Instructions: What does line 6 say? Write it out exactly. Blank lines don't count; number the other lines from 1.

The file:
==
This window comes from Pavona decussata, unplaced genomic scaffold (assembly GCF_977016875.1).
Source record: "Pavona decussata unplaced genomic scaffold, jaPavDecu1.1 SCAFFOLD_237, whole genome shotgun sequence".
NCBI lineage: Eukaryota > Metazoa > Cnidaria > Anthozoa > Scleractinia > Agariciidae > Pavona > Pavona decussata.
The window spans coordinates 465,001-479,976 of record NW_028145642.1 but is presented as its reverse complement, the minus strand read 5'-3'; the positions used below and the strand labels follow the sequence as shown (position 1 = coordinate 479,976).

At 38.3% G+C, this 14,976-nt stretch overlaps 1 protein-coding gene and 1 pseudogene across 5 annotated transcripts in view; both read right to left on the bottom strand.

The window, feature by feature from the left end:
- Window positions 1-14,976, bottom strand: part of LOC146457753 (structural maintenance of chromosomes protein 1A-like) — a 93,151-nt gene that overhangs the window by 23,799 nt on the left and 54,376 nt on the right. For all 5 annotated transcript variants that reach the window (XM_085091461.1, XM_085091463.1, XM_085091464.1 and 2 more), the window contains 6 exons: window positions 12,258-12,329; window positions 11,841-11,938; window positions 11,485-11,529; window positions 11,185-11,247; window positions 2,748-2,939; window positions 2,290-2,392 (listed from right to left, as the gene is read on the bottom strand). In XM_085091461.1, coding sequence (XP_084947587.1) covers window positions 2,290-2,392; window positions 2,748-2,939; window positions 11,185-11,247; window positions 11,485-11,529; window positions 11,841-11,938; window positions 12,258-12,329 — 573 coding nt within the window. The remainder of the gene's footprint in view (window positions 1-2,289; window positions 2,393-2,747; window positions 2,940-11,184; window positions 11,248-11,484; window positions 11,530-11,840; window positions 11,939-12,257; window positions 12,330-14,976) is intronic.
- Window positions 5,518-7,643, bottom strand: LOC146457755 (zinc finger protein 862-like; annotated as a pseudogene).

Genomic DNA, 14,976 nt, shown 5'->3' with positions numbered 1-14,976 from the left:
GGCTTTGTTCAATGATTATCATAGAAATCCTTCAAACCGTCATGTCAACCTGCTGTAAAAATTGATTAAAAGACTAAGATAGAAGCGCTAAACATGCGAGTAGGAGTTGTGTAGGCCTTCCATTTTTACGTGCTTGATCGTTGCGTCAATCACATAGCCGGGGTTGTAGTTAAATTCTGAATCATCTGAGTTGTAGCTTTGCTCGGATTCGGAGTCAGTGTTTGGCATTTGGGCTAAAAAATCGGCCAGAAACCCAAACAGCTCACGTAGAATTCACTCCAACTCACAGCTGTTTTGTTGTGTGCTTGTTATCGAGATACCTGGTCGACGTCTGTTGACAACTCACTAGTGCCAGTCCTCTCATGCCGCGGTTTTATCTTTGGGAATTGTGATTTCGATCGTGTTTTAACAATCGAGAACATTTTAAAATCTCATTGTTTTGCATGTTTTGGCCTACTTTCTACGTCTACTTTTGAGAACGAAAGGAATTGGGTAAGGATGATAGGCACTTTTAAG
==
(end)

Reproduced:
The window, feature by feature from the left end: